The very beginnings of something and the debris from its demise can seem interchangeable — perhaps most especially when that thing’s life and purpose have been totally and exhaustively consumed.
In Justin Swinburne’s exhibition “Relief,” a series of oversized coins from various currencies have been molded from what appears to be dried mud. In fact, the discs are meticulously carved from professional-grade Chavant sculpting clay. They dot the walls of the exhibition space in varying states of integrity; some are almost round, just missing an edge, while others are completely fragmented to reflect a particular moment in the lunar cycle, as noted in the works’ titles: Waning Gibbous Koruna (2015–16); Waxing Crescent Euro (2015–16); Full Quarter (2015–16). The artist’s father is one of the last working industrial clay modelers for automobile manufacturing; father and son made the coins together.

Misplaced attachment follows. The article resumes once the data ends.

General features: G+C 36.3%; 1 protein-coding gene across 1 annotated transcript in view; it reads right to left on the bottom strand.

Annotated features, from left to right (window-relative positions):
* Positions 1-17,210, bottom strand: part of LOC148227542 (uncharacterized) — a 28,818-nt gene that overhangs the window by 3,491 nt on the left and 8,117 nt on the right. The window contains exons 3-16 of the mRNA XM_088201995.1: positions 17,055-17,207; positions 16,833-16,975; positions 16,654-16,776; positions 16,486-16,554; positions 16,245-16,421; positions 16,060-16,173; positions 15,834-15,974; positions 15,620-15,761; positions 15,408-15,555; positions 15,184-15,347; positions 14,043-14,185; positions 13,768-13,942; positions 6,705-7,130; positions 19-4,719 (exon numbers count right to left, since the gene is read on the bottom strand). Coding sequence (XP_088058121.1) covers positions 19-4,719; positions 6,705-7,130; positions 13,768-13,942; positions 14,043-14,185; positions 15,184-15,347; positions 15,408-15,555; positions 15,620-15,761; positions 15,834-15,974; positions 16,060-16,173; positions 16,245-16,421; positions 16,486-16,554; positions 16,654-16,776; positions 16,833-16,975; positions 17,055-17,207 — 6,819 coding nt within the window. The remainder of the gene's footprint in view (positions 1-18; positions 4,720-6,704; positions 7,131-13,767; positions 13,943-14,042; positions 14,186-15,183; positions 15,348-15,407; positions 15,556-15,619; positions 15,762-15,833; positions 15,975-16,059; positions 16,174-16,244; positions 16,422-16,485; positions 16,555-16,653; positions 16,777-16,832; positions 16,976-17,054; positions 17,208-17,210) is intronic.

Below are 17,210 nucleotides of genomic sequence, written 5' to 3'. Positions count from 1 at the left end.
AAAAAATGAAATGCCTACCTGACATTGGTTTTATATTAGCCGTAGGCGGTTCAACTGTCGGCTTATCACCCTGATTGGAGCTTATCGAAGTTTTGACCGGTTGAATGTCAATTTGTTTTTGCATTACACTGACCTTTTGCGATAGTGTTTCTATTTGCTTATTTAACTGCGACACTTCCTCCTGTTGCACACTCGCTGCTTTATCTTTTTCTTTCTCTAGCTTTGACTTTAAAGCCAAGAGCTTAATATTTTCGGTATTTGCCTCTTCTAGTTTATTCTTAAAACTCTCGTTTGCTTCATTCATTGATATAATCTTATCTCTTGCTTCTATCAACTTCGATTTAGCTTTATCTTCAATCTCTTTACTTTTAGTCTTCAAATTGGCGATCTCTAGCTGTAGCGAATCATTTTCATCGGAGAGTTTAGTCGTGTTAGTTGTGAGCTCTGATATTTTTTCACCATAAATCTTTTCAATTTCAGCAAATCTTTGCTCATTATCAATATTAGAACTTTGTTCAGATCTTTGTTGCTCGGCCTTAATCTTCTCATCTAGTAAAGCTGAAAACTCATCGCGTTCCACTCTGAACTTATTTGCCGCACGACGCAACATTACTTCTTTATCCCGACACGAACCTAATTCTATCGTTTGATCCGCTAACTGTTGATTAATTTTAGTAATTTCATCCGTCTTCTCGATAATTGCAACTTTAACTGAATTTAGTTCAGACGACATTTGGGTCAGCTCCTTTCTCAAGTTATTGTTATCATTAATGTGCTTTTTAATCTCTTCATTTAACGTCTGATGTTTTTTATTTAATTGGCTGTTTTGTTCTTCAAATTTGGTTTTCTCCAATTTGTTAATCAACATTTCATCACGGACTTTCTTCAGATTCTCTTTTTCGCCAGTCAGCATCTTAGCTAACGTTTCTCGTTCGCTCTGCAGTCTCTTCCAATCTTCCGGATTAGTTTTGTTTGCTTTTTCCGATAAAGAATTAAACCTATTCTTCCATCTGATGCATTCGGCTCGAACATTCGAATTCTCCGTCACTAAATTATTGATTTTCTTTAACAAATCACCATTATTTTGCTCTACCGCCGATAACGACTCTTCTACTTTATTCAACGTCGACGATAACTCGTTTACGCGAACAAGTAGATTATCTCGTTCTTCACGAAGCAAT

A series of architectural models, built from foamcore and plastic and set in concrete, are contained within cardboard box tops — the kinds of boxes that hold eight or ten or twenty reams of multiuse copy paper. Taken from plans for high-rise buildings, museum interiors, storefronts or locations of personal significance to Swinburne, each has been singed with a blowtorch, leaving only the smoky traces of the foundation as a sort of graphic puzzle. Hanging for inspection from gleaming canary-yellow industrial scaffolding on accommodating wheels, they line up on a neat diagonal to fill the gallery’s main space.
A folded felt airline blanket, suitable for transporting a fragile work of art or comforting a burn victim, is stacked on top of each. The charred negatives are just as much reliefs as they are remains.